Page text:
Republicans have reached a deal on the tax plan. They plan on sending it to President Donald Trump next week. This is according to inside sources.
Republicans have been hashing out the details of the tax plan for months. Various disagreements have come up. It has taken a lot of time to come up with a plan that is agreeable to all parties. However, it seems like that point has now been reached.
There were plenty of negotiations over the past few weeks, because various details of the tax plan were opposed by certain members of Congress. However, Republicans are now starting to put the tax plan in legislative text. Of course, there is still the possibility of further disagreements.
The Republican tax plan will reform the tax code and will have a sweeping economic effect. The tax plan keeps the 7 income brackets, but changes them slightly and reduces the tax rates for those brackets. It also greatly reduces the corporate tax rates. However, it eliminates certain deductions. For example, it will eliminate deductions for state taxes, which will greatly affect people living in states with high taxes, such as New York and California.
It is expected that the tax plan will change the economy, perhaps for the better. Businesses, with the reduced corporate tax rate, will certainly benefit. This will hopefully improve the economy overall.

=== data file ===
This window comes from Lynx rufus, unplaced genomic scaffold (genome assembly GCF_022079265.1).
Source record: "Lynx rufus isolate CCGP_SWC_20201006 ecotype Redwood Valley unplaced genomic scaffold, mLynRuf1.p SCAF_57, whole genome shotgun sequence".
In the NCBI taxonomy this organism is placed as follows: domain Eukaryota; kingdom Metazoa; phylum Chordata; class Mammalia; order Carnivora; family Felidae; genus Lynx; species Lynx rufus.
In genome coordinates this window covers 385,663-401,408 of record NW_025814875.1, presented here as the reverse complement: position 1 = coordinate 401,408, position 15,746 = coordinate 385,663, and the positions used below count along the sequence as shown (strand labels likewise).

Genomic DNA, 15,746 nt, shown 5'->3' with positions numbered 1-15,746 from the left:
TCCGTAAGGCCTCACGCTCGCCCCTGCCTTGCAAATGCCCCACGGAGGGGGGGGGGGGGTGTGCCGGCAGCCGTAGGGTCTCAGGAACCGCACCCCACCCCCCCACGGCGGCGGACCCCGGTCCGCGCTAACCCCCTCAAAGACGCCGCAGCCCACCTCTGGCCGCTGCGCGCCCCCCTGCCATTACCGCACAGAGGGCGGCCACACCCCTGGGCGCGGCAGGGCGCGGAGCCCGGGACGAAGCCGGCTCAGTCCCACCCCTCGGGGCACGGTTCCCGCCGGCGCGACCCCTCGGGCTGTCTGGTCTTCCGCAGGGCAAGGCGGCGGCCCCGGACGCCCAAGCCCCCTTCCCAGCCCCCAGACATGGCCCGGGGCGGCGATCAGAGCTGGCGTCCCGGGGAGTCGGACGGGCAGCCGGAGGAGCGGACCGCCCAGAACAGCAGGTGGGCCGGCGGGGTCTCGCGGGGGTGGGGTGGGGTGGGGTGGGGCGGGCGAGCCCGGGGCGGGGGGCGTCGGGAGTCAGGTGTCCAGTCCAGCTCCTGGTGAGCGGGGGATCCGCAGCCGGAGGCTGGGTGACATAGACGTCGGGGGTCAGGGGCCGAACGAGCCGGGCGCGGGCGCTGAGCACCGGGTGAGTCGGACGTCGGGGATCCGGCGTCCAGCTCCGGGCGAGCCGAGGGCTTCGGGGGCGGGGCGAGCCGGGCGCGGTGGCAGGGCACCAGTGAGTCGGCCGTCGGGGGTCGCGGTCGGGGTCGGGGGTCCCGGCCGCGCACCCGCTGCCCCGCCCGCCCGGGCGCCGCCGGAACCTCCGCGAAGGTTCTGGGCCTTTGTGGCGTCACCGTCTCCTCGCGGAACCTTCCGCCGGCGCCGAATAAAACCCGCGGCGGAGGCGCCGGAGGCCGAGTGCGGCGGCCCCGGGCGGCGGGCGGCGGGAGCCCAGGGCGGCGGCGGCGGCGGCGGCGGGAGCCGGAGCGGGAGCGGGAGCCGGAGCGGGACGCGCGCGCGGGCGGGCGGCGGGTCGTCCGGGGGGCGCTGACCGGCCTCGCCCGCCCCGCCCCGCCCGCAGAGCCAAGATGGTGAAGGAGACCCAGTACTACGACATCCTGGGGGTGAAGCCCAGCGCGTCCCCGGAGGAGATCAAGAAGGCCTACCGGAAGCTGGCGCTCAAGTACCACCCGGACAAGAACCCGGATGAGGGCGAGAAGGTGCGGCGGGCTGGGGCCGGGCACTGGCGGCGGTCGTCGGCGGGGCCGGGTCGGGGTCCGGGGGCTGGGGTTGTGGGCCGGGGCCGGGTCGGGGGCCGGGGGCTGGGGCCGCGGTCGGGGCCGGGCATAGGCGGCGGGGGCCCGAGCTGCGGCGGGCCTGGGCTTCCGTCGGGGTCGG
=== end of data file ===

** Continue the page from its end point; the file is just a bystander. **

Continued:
There has been a lot of mixed reaction to President Trump’s tax reform proposals and many supporters believe his plan will have cuts benefiting everybody including those in the lower income brackets. Opponents say that this tax plan is geared primarily to the wealthy and will be giving them even more loopholes. But what is the real story behind what Trump and his Republican colleagues in the House and Senate are trying to work on?
Business Insider did a breakdown on the proposed plan based on suggestions put forward by Trump and his aides, and this is what they say about it. First, the tax plan has a reduced tax bracket to four with those of 12%, 25%, 35%, and 39.6%. The plan has savings in some categories where the standard deduction comes in and how he would like to eliminate some penalties on the upper earnings, but the plan also seems to be eliminating benefits for itemizing deductions.
So how much will those in the regular middle class income category save? For those who file single and have no children, those who make $25,000 a year or less are estimated to save about $178 in taxes owed. Those who make $75,000 a year are estimated to save about $2,000, and those who make $175,000 a little over $4,000. Those who file jointly could see double savings with a $24,000 deduction. While simplifying the tax brackets and increasing the standard deduction could lead to some more savings, those who expect a huge savings gain out of this may be disappointed.